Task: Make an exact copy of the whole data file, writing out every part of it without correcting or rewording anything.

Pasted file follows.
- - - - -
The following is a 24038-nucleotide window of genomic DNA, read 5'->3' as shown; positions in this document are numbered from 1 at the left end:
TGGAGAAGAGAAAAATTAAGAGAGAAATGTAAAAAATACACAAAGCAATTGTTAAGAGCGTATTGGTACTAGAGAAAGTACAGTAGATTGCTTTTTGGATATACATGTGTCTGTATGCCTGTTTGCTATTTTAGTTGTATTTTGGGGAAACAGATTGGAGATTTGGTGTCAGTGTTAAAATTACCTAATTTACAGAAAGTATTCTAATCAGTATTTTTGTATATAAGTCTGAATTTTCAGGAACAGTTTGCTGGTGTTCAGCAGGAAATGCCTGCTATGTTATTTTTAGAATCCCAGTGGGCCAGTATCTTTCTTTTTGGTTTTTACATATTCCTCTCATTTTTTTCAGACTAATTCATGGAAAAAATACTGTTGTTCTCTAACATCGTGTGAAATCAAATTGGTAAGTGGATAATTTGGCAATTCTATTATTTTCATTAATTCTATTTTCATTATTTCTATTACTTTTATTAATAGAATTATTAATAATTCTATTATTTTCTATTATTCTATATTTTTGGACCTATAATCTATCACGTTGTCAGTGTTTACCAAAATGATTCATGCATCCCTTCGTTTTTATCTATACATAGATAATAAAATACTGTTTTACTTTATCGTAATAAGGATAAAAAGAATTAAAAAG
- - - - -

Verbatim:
The following is a 24038-nucleotide window of genomic DNA, read 5'->3' as shown; positions in this document are numbered from 1 at the left end:
TGGAGAAGAGAAAAATTAAGAGAGAAATGTAAAAAATACACAAAGCAATTGTTAAGAGCGTATTGGTACTAGAGAAAGTACAGTAGATTGCTTTTTGGATATACATGTGTCTGTATGCCTGTTTGCTATTTTAGTTGTATTTTGGGGAAACAGATTGGAGATTTGGTGTCAGTGTTAAAATTACCTAATTTACAGAAAGTATTCTAATCAGTATTTTTGTATATAAGTCTGAATTTTCAGGAACAGTTTGCTGGTGTTCAGCAGGAAATGCCTGCTATGTTATTTTTAGAATCCCAGTGGGCCAGTATCTTTCTTTTTGGTTTTTACATATTCCTCTCATTTTTTTCAGACTAATTCATGGAAAAAATACTGTTGTTCTCTAACATCGTGTGAAATCAAATTGGTAAGTGGATAATTTGGCAATTCTATTATTTTCATTAATTCTATTTTCATTATTTCTATTACTTTTATTAATAGAATTATTAATAATTCTATTATTTTCTATTATTCTATATTTTTGGACCTATAATCTATCACGTTGTCAGTGTTTACCAAAATGATTCATGCATCCCTTCGTTTTTATCTATACATAGATAATAAAATACTGTTTTACTTTATCGTAATAAGGATAAAAAGAATTAAAAAG